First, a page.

Home Builders Brace for Canadian Softwood Lumber Tariff Hit

By Chris Kirkham and Sarah Nassauer Features Dow Jones Newswires

The Trump administration's proposed 20% tariff on Canadian lumber imports could have the biggest impact on the U.S. home building industry, a sector that has already struggled with higher labor costs since the housing crash a decade ago.

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U.S. home builders are among the biggest customers for Canadian lumber, which is a major component in framing single-family homes. Canadian imports represent about 28% of all softwood lumber purchased in the U.S., according to an analysis by the National Association of Home Builders, a trade group.

Based on analysis last year, a builder spends an average of $15,413 for the softwood lumber in a single-family home, or about 7% of the total construction cost of a home. Lumber cost increases so far this year have added an estimated $3,000 to the cost of building a typical home, according to the home builders' association.

Builders say lumber costs are already at the highest in a decade, even before the prospect of increased tariffs. Labor shortages throughout the housing recovery have already added costs and held back the overall pace of home construction, contributing to rising prices as more buyers compete for a smaller supply of homes.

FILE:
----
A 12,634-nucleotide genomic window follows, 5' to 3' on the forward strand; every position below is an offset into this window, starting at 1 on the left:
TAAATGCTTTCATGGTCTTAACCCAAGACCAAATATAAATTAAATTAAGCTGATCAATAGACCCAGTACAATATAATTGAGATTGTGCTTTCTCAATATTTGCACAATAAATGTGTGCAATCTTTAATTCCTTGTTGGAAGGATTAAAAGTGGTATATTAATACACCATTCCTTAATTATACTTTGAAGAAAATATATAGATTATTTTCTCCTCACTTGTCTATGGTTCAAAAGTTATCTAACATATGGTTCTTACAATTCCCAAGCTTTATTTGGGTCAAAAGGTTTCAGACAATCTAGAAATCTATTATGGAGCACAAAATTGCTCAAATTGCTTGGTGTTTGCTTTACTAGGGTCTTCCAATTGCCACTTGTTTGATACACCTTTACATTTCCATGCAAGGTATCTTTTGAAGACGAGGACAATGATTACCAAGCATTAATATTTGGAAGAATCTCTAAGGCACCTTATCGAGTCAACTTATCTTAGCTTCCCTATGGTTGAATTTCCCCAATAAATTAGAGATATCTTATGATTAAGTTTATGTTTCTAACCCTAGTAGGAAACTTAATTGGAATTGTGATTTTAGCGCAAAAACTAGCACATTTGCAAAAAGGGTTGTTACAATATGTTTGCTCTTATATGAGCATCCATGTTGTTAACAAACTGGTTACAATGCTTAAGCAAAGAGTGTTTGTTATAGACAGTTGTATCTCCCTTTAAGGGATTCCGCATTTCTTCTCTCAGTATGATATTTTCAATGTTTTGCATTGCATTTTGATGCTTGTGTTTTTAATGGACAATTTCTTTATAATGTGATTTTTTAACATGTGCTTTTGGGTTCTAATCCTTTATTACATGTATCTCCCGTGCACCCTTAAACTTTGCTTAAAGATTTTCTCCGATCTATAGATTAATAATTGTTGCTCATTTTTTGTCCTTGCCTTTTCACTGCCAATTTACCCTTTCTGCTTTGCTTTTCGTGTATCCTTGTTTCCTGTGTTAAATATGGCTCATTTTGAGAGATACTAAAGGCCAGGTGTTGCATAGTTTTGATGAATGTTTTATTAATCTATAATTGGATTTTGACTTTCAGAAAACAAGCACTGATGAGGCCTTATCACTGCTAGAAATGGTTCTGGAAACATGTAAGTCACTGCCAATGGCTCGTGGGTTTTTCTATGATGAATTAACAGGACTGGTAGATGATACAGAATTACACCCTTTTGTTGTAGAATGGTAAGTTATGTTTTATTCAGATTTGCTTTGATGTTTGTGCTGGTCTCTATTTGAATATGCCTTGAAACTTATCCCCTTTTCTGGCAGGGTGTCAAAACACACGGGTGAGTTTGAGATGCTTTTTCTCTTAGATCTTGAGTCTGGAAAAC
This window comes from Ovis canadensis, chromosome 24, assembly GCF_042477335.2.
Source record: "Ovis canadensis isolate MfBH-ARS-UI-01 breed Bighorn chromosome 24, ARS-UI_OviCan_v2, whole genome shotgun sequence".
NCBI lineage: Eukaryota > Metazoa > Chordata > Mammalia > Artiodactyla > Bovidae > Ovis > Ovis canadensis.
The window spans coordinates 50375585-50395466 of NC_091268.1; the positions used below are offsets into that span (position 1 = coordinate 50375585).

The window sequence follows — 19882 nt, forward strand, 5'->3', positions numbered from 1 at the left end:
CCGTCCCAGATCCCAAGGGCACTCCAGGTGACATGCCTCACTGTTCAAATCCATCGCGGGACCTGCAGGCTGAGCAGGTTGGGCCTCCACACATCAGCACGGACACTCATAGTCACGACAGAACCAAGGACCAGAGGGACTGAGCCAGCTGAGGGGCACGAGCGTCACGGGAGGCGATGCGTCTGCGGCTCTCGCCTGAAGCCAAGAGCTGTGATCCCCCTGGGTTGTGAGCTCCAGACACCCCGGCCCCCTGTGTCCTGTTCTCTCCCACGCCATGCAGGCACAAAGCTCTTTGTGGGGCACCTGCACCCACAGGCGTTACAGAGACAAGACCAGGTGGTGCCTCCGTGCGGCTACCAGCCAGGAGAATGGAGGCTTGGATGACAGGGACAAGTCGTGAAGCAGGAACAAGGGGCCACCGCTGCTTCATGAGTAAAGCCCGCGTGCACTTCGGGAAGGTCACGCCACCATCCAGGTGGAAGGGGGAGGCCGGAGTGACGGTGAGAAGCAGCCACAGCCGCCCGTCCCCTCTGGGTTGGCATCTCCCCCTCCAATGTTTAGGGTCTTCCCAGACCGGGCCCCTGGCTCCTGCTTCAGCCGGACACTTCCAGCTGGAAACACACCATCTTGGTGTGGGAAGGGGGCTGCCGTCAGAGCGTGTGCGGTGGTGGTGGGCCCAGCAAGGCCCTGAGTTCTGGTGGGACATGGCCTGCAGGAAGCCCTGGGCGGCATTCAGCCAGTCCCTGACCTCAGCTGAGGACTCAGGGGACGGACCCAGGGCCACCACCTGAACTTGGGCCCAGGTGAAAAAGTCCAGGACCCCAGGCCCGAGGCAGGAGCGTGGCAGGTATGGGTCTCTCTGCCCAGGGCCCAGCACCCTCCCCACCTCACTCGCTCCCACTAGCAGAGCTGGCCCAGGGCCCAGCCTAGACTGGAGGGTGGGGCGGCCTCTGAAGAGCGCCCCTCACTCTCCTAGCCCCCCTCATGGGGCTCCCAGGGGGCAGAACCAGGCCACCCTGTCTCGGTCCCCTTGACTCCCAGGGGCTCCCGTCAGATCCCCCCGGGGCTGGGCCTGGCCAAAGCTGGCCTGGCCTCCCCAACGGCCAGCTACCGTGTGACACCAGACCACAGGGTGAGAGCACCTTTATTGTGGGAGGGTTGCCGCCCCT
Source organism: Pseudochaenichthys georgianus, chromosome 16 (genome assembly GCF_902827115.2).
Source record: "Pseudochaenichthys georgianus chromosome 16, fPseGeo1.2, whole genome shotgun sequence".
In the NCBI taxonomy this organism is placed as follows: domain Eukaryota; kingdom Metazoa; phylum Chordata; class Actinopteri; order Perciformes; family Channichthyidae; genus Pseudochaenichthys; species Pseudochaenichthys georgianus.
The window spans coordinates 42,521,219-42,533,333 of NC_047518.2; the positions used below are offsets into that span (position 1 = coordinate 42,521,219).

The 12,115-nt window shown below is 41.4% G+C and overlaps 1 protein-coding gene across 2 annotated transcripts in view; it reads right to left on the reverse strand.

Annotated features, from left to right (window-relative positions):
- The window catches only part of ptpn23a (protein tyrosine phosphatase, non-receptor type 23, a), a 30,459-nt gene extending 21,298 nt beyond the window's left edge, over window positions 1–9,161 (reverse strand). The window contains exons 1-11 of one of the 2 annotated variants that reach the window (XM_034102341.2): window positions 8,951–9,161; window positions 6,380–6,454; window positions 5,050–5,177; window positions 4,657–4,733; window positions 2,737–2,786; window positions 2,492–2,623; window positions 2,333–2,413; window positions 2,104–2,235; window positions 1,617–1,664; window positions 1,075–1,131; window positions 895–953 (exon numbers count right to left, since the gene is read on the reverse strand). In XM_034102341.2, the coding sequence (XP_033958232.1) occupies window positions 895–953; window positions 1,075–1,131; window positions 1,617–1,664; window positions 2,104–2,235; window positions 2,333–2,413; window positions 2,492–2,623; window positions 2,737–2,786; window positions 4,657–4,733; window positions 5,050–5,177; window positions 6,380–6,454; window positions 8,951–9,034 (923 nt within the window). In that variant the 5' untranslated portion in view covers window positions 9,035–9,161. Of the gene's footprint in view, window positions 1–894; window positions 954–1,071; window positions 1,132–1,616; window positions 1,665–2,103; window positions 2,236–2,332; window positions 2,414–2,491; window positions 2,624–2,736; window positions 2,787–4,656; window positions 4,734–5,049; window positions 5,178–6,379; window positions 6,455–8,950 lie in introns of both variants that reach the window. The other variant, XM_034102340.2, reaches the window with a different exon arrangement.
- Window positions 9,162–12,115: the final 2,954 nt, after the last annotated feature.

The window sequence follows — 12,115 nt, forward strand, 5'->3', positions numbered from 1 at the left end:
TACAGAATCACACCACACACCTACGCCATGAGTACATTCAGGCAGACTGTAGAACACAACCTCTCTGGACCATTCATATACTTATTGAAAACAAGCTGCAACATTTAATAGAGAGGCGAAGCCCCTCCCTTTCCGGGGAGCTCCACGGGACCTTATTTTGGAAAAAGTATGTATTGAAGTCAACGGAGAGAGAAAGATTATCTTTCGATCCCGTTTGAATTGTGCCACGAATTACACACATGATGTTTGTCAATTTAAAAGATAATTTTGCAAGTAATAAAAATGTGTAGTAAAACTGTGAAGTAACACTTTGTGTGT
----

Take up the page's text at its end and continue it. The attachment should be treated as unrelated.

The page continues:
The prospect of U.S. duties on Canadian lumber imports has driven up prices this year, with lumber futures up more than 25% in the early months of 2017 and peaking at their highest point in over 12 years.

"Someone's paying for this: Either I'm paying for it, or the homeowner is paying for it," said Scott Laurie, president and chief executive of The Olson Co., a home builder in Southern California. "From a buyer's perspective, they're not really interested if lumber is going up or down. They're going to say 'Here's what I'm paying for the house.'"

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Home improvement retails Home Depot Inc. and Lowe's Cos. likely won't be hardest hit by any potential tariff on Canadian lumber. Much of their business is focused on home improvement and repair, not home building, the industry most reliant on Canadian softwood lumber.

"The vast majority of our lumber is sourced domestically," said a spokesman for Atlanta, Ga.-based Home Depot.

Write to Chris Kirkham at chris.kirkham@wsj.com and Sarah Nassauer at sarah.nassauer@wsj.com

(END) Dow Jones Newswires

April 24, 2017 22:37 ET (02:37 GMT)